Dieting for dollars

14 September 2011
Rebecca Ellinor, managing editor, Supply ManagementThinking of losing a bit of weight? Want to earn some cash for it? That sentence may sound ludicrous, but it’s the reality for some employees in the US who have been paid to shed pounds. One woman was paid more than $1,000 after losing more than 100 pounds in nine-months ahead of her wedding, and $100,000 has been paid out to date to some of the ‘biggest losers’.
 According to HealthyWage, which is leading the way, it is part of an “escalating movement toward incentive-based healthcare”. And corporate America is embracing ideas that help promote a healthy workforce and the economy at large by reducing obesity-related costs. The nation’s recent health legislation, the Affordable Care Act (Section 2705), stipulates that, starting in 2014, employers can use measures such as BMI to adjust health insurance premiums “based on outcome-based wellness incentives by up to 30 per cent - up from the current 20 per cent level”. And apparently Arizona recently proposed charging obese residents on Medicaid $50 as a financial penalty for being overweight. This proposition is currently under review, with other states considering similar moves.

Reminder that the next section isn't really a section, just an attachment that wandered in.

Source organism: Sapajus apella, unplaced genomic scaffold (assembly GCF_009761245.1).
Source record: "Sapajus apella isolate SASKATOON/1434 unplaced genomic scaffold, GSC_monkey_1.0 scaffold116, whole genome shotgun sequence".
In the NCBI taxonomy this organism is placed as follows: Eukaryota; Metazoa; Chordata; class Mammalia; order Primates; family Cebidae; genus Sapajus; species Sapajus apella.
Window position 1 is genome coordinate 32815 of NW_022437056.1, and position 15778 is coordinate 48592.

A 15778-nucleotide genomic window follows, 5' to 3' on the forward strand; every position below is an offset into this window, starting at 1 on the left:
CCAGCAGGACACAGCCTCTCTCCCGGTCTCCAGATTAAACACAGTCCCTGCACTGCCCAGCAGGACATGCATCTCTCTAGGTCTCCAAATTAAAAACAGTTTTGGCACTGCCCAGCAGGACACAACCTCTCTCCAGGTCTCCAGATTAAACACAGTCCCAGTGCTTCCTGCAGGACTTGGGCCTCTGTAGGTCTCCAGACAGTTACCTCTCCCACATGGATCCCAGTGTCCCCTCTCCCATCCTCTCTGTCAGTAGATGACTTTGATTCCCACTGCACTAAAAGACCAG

A healthier body and a fatter bank account has got to be appealing to most individuals – but would your organisation go for such strategy?
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